Friday, February 26, 2021

Join our email blast

Fruits of their labor

Posted September 11, 2013 in Community Featured, Greene County

The grape vineyard owned by Nancy and Dean Rogers of rural Scranton isn’t about wine. It’s more about enjoying the fruits of their labor by creating jelly, syrup, candy and grape pie, sharing the countryside with complete strangers and making some money to cover the venture at the same time.

The grapes from Nancy and Dean Rogers’ vineyard are put to many uses, except for wine.

The grapes from Nancy and Dean Rogers’ vineyard are put to many uses, except for wine.

“It’s a good life. We get to meet people all the time, and share what we have here,” Nancy says.

And as for the wine, they just don’t want to make alcoholic beverages out of their grapes.

John 15 Vineyard is the name of their 80-acre spread, a farm inherited by Nancy Rogers from her father. The name comes from verse John 15 in the Bible. It reads: “I am the vine; you are the branches. He who abides in me and I in him, he it is that bears much fruit apart from me you can do nothing.”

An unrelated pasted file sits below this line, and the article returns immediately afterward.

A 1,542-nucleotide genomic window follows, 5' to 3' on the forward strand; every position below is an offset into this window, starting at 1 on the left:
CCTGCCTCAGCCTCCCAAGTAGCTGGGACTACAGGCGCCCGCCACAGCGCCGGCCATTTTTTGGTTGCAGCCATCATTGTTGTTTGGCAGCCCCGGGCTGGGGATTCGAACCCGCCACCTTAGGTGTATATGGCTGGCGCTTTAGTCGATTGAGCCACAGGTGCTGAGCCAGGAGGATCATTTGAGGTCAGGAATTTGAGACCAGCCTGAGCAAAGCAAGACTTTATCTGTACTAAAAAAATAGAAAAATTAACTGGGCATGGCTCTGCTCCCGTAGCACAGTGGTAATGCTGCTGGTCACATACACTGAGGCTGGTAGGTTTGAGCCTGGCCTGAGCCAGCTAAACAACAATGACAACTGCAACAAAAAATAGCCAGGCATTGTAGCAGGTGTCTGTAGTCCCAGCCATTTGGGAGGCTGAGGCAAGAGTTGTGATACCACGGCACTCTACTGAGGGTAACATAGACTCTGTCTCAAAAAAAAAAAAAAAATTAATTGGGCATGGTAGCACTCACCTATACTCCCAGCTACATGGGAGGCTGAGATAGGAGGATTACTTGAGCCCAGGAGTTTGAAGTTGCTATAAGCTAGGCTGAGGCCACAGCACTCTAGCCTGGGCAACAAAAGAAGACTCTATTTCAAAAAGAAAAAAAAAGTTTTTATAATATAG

No one lived on the farm for many years, but she and her husband would go there to relax and keep the farm maintained. One day while at the farm, Nancy and Roger almost simultaneously decided they wanted to quit their jobs in Omaha and come to live there. They did just that, working in the area until they both retired, and in the meantime, started nurturing grape vines into a vineyard.

The vines take up about a half-acre of three different types of grapes and have been there for a number of years.

“People would hear about the vineyard and want to come out for a tour, but other than the vines, we didn’t have anything else for them to do or see,” Dean explains.

That was when they decided to fix up an old barn on the property where guests could come for events, stay overnight and where Nancy could prepare her grape products in a commercial kitchen and sell them.

IMG_5391Last spring they opened the barn as the John 15 Vineyard Retreat Center that has an event room on the ground floor and room to sleep 12 people above in two rooms, two futons in a center living room. More people have stayed by sleeping on air mattresses. There’s even a room on the third level. Tucked away in the dormers off two rooms upstairs are small cubby holes large enough for queen-sized mattresses where children — and sometimes adults — sleep.

All that led to a new addition that opened this spring — a tree deck suspended among the trees with a tent in the middle and a picnic table at either end.

“We get very good response from our guests,” Nancy says. “People come out here wound up from their lives or the day or week, and you can just see them relax.”

Post a Comment

Your email address will not be published. Required fields are marked *